Attorney General William BarrBill BarrHolding defiant Trump witnesses to account, Jan. 6 committee carries out Congress's constitutional role Jan. 6 panel recommends contempt charges for Trump DOJ official Appeals court questions Biden DOJ stance on Trump obstruction memo MORE told lawmakers on Tuesday that he will release a public version of special counsel Robert MuellerRobert (Bob) MuellerAn unquestioning press promotes Rep. Adam Schiff's book based on Russia fiction Senate Democrats urge Garland not to fight court order to release Trump obstruction memo Why a special counsel is guaranteed if Biden chooses Yates, Cuomo or Jones as AG MORE’s report “within a week.”
Barr also said that the redactions made to the report would be color-coded and footnoted so that the public knows why the Justice Department decided to redact those portions.
“The process is going along very well,” Barr said during testimony before a House Appropriations subcommittee on the Justice Department’s fiscal 2020 budget request. “My original timetable of being able to release this by mid-April stands.”
“Within a week, I will be in a position to release the report to the public and then I will engage with the chairman of the Judiciary committees” on its release to Congress, Barr continued in response to questions from Rep. José Serrano (D-N.Y.).
Barr has said that the public version of the report will be redacted to conceal grand jury information, classified national security details that could reveal sources and methods, details that could compromise ongoing investigations and information that could impact the privacy and reputation interests of “peripheral third parties.”
He said Tuesday that officials would color code restricted information in the report so that the four categories are distinguished and “provide explanatory notes for the basis for each redaction,” such as identifying that something is redacted because of a court order in an ongoing criminal prosecution.
Barr said he’s working with the special counsel’s team to make the appropriate redactions to the report.
House Democrats, meanwhile, have clamored for the full release of Mueller’s report to Congress — absent any redactions — and have signaled displeasure with Barr’s plans to redact portions of the report.
Barr on Tuesday reiterated his pledge to release as much from the report as he can within the confines of the law, noting that the regulations governing Mueller’s appointment do not include guidelines for the public release of a report and that he is working at his own “discretion.”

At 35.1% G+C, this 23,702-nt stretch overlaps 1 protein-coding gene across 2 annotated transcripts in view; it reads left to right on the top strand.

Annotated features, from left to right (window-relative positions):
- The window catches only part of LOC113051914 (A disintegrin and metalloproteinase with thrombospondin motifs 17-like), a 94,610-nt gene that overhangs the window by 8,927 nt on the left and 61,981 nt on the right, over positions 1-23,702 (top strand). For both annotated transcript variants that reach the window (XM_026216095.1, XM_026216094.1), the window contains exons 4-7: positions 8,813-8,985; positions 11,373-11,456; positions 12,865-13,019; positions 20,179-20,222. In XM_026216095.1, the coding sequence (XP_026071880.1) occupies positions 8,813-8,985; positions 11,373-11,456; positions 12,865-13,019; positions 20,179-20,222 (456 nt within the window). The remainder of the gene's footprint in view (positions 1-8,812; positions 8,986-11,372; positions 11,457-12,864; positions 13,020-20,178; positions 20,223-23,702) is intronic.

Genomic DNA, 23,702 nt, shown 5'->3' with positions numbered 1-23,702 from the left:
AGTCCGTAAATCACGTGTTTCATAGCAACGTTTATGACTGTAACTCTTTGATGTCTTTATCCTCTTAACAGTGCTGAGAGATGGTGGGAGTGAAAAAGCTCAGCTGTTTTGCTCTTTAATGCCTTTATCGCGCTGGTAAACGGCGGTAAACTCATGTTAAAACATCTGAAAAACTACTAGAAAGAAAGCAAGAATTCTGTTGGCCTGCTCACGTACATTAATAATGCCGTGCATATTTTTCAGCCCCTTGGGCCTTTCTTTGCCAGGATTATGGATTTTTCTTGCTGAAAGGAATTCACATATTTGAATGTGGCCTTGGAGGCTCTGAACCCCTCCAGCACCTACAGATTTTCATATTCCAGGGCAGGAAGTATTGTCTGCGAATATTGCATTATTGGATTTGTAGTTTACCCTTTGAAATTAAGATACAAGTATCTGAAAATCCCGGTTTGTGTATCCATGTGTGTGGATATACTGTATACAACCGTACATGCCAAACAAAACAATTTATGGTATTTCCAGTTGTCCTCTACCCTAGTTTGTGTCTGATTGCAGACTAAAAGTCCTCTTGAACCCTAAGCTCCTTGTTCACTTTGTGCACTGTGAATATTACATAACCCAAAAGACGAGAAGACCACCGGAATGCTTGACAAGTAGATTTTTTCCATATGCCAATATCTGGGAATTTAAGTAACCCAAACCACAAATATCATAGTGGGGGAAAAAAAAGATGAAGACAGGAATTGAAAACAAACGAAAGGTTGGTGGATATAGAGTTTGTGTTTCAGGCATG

“I do think it’s important that the public have an opportunity to review the results of the special counsel’s work,” Barr said.
Barr later was noncommittal on whether he would release the full report to Congress, but signaled a willingness to work with lawmakers to achieve some kind of agreement.
“The first pass at this is going to produce a report that makes these redactions based off these four categories, and that is something I am hoping will be available to the public,” Barr told Rep. Nita LoweyNita Sue LoweyTwo women could lead a powerful Senate spending panel for first time in history Lobbying world Progressives fight for leverage amid ever-slimming majority MORE (D-N.Y.), the full committee's chairwoman.
He added that he would be "glad to talk" with the chairs of the House and Senate judiciary committees "as to whether they feel they need more information and see if there is a way we can accommodate that."
Barr also indicated later that he would not go to court to seek permission from a judge to release grand jury material to Congress, saying that is up to House Judiciary Chairman Jerrold NadlerJerrold (Jerry) Lewis NadlerHouse passes bill to expedite financial disclosures from judges Unrequited rage: The demand for mob justice in the Rittenhouse trial Overnight Energy & Environment — Presented by American Clean Power — Democrats prepare to grill oil execs MORE (D-N.Y.).
Barr was expected to face numerous questions about the special counsel investigation during his testimony on Tuesday, which represented his first public appearance on Capitol Hill since the conclusion of Mueller’s 22-month probe.
Barr released a four-page letter summarizing what he described as Mueller’s core findings on March 24, revealing that the special counsel did not find evidence to charge members of the Trump campaign with conspiring with the Russians. He also revealed Mueller did not make a judgment on whether President TrumpDonald TrumpMan sentenced to nearly four years for running scam Trump, Biden PACs Meadows says Trump's blood oxygen level was dangerously low when he had COVID-19 Trump endorses David Perdue in Georgia's governor race MORE obstructed justice but that he determined the evidence to be insufficient to charge Trump with an obstruction offense.
Barr said Tuesday that Mueller’s team did not play a role in drafting the March 24 letter, “though we made them the offer to review it.”
--This report was updated at 11:38 a.m.